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Data production advances and scalability: How public transport networks are being mapped in emerging market cities


In 2017, WhereIsMyTransport set about mapping the unmapped public transport networks in South Africa something nobody had ever done at scale. In the years since, we have built a reputation as the global provider of mapping public transport networks and their environments in more than 40 emerging-market cities in 27 countries, says Julian Hirst, chief growth officer, and Jenny Puyo, head of data production, at WhereIsMyTransport

Today, when clients point us at a new city, we go from zero to fully maintained data sets in weeks, guaranteeing coverage, completeness, and quality. Five years ago, when we started in Cape Town, we had no experience, no tools, and no model for how to do what we were about to do.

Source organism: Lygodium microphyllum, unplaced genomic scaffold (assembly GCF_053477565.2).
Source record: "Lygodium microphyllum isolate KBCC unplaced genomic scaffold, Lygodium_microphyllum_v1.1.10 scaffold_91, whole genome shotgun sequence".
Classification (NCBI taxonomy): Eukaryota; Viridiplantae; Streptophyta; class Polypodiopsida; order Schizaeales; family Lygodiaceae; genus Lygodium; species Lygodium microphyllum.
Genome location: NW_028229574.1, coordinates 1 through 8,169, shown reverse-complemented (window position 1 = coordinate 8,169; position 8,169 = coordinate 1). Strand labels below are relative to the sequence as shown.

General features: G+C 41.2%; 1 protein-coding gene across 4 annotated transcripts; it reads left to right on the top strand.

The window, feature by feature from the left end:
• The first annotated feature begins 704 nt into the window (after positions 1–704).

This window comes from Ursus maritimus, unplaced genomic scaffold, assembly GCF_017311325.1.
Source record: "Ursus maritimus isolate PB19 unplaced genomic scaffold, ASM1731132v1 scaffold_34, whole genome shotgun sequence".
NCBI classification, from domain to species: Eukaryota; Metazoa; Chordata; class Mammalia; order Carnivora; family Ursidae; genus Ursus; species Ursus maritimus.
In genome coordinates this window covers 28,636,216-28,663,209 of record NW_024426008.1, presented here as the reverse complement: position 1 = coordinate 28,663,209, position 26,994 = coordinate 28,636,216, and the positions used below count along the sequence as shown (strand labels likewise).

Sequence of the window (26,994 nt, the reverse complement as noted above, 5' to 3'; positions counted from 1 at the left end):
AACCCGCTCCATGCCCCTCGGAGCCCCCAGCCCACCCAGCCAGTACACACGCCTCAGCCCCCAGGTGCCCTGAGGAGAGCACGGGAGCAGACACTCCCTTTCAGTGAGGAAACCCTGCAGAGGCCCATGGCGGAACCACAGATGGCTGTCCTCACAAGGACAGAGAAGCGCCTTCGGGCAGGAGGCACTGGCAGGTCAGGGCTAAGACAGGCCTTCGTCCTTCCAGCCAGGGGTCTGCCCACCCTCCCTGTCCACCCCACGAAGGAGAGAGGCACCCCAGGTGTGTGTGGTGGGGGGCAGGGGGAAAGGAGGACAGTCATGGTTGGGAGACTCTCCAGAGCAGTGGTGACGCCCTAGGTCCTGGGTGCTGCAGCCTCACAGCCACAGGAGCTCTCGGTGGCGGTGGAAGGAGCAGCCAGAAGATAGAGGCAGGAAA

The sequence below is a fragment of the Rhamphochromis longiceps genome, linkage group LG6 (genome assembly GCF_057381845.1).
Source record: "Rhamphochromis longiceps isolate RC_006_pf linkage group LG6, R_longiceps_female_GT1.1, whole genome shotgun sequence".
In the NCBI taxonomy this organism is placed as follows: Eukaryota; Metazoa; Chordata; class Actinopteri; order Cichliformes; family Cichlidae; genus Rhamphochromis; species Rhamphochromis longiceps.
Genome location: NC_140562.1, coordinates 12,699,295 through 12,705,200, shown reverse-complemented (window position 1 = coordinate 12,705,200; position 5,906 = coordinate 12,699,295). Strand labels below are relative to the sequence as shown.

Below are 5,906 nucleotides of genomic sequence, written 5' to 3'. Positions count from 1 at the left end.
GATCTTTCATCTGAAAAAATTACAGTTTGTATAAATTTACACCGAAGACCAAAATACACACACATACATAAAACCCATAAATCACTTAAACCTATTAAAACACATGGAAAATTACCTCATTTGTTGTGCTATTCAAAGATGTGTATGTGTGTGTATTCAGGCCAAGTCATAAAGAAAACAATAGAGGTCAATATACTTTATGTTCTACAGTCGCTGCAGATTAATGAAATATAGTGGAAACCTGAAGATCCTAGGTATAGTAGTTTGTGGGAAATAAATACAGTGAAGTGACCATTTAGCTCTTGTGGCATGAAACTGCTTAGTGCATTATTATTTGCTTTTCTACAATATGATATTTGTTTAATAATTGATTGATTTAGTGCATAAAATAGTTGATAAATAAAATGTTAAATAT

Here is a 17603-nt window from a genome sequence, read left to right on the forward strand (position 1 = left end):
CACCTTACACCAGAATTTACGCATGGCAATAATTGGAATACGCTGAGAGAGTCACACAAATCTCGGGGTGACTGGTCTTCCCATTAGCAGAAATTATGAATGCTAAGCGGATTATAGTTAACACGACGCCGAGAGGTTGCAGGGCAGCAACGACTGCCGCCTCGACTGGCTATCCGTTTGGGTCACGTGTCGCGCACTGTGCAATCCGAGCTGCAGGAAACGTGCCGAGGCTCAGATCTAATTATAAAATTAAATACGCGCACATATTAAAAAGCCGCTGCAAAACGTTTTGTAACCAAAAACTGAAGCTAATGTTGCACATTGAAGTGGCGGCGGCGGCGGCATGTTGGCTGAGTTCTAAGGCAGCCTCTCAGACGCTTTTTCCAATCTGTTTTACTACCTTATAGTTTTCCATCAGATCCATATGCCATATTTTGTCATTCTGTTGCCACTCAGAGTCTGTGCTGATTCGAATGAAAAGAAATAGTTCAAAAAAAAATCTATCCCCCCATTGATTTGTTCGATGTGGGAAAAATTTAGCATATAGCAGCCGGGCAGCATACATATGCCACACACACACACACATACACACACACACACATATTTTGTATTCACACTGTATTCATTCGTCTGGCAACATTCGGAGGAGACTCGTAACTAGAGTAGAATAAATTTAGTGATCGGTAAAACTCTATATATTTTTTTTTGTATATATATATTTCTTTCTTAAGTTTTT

The emerging-market mobility challenge

Public transport users in the developed world take information for granted: stations, stops, and supporting infrastructure are signposted, timetables and maps are reliable and freely available, tickets and fares make sense. In the Majority World, where two thirds of the urban population rely on public transport to get around, information is incomplete, unreliable, and not available from a single source if at all.

Even established transport agencies don’t keep information updated. In Dhaka and Johannesburg, for example, paper timetables at stations are more likely to be accurate than information on agency websites. Our Data Lead in Hyderabad regularly hears stories of people missing flights, appointments, interviews and worse because of out-of-date schedules.

Billions of people in emerging markets rely on personal experience, knowledge shared by family and friends, and signals ‘hidden’ in the urban landscape to figure out how to move around. When we began mapping South Africa, we picked this up quickly, and saw an opportunity to build a centralised database that includes complete mobility and location data for these high-growth markets.